A Barrier to Independence – Your Job
If you’ve been a regular reader you might have noticed that the output from the grizzlies has dropped off over the last few weeks. I’ve been lucky to get one post up a week, and Grizzly Mom has disappeared entirely. You might have thought that maybe we returned to the woods to live out our bearish existence? Maybe we went off on a well-deserved vacation? Or perhaps we just took a short hiatus from writing to pursue even more interesting endeavors? Unfortunately, you would be wrong with all those guesses. We were both simply working. Working our asses off. Grizzly Mom had a number of cases at her firm blow up suddenly. Couple that with a host of other associates quitting lead to a hellish few weeks for her. My own personal nightmare has simply been the craziness that surrounds every major public company towards the end of the year.
So the Grizzlies have been a little busy, but I thought this was a perfect time to talk about one of the most significant barriers to achieving financial independence: our jobs. You might call this crazy! Our jobs give us these massive salaries. Our jobs provide the very means to leave them. But there’s an old phrase, “What one hand giveth the other taketh away” that seems quite apt for describing the state of many workplaces in America. And perfect for the Grizzlies. So why exactly are our jobs such a barrier to making this transition? It comes down to three things.
The first problem that is somewhat unique to jobs like ours is the culture you are immersed in every day. It is a culture of excess and a culture of money. Your average lawyer or average tech company worker makes a lot of money, and in most cases they spend it. Everyone buys a new car every year, often a very expensive one, and then proceeds to mock the 2006 civic or 2005 RAV4 the grizzlies drive. Everyone buys new clothes regularly and looking a certain way is a prerequisite for fitting into the company culture. Most people we know have plans to send their kids to private school even though the public schools around here are great. Condescending conversations about how great their private schools are often follow.
I would love to say that the Grizzlies have a skin of steel and that these comments and undertones roll off our back leaving us completely untouched. That we can go back to our wonderful lives of frugality and never care about any of it. That would be a lie. We have progressed very far down the path of not caring about material goods and status, but there is always that tickle in the back of your mind. The allure of the shiny object. It’s much harder to resist that allure when you are surrounded by others relentlessly chasing it every day.
The second barrier is expectations. The higher you go the higher you are expected to go by everyone around you. If you make it to senior associate you’re expected to make it to partner. If head you’re department you’re expected to go on to head your division. If you complete one project successfully you’re handed five others that have languished. The reward for winning the pie eating contest is ALWAYS just … MORE PIE. Once one mountain is summited everyone simply starts asking you where the next mountain is. This builds on itself more and more the further you get into your career. It can be a great thing if your desire is to climb to the top of whatever corporate ladder you’re scaling – power begets more power begets more money begets more power, ad infinitum. But if you’re aim is to leave then it creates a hamster wheel that is very easy to get stuck on.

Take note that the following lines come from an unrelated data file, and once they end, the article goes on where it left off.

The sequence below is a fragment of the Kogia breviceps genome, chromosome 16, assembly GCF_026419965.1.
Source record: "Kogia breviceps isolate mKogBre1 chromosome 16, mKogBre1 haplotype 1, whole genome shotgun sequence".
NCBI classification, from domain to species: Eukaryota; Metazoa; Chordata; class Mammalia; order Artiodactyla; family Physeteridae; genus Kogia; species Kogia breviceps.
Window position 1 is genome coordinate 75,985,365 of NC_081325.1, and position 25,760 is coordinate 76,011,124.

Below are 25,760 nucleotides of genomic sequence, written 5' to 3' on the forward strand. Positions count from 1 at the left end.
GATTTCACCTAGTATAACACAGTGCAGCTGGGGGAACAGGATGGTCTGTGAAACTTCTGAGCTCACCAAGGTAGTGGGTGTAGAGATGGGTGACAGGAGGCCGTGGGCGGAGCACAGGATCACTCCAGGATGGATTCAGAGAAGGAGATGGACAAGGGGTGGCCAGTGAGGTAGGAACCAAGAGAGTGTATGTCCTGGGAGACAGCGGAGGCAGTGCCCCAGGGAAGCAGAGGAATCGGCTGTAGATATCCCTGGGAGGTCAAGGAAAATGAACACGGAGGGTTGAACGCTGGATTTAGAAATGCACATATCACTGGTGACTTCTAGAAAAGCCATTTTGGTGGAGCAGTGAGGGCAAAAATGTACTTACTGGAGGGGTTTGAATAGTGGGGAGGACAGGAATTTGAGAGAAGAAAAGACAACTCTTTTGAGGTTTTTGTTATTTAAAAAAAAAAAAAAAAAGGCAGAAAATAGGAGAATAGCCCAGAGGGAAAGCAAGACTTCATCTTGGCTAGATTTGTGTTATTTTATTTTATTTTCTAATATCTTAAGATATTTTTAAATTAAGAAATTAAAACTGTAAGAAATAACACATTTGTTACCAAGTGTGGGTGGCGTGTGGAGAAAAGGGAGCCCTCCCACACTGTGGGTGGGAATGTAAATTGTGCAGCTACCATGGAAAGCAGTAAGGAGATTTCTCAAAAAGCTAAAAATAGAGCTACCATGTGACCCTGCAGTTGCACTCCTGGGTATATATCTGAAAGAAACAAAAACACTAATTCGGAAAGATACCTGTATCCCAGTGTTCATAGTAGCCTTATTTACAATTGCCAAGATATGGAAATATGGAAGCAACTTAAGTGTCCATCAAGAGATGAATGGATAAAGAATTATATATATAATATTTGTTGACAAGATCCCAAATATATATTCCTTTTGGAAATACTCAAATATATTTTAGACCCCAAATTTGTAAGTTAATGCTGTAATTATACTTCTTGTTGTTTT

Once again, we would love to say that we are immune to this. But no one, no matter how strong, is immune to the thoughts and expectation of their fellow humans. We are social creatures, we are wired to want to please our companions in these little tribes. When our companions expect us to do something it takes the strength of Job to deny them. And often our companions in these jobs of ours expect a great deal from us.
The final barrier is simply time. One thing that we have to admit when walking this path to financial independence is that it takes time. Saving money IS more time consuming that going after the most convenient (and expensive) option available. To say otherwise is rubbish. A full reckoning of the costs will show the path that gives you freedom first is usually better, but that doesn’t change the immediate allure of a bit of extra time now. When you work a job as time-consuming as the Grizzlies that allure becomes all the more sweat. Who hasn’t wanted to just order some takeout after a 12 hour day? Who has time to do your own home improvement projects or maintenance if you spend the entire weekend answering e-mails? The jobs are terrible and often you just want some temporary relief.
But it’s worth it
Despite all of these barriers, we believe the goal is worth it. It’s worth bucking the culture, dashing the expectations, and taking the slighly harder path for a few years. We imagine freedom will taste much sweeter if it is hard earned. So for that we thank our jobs (if only for a moment).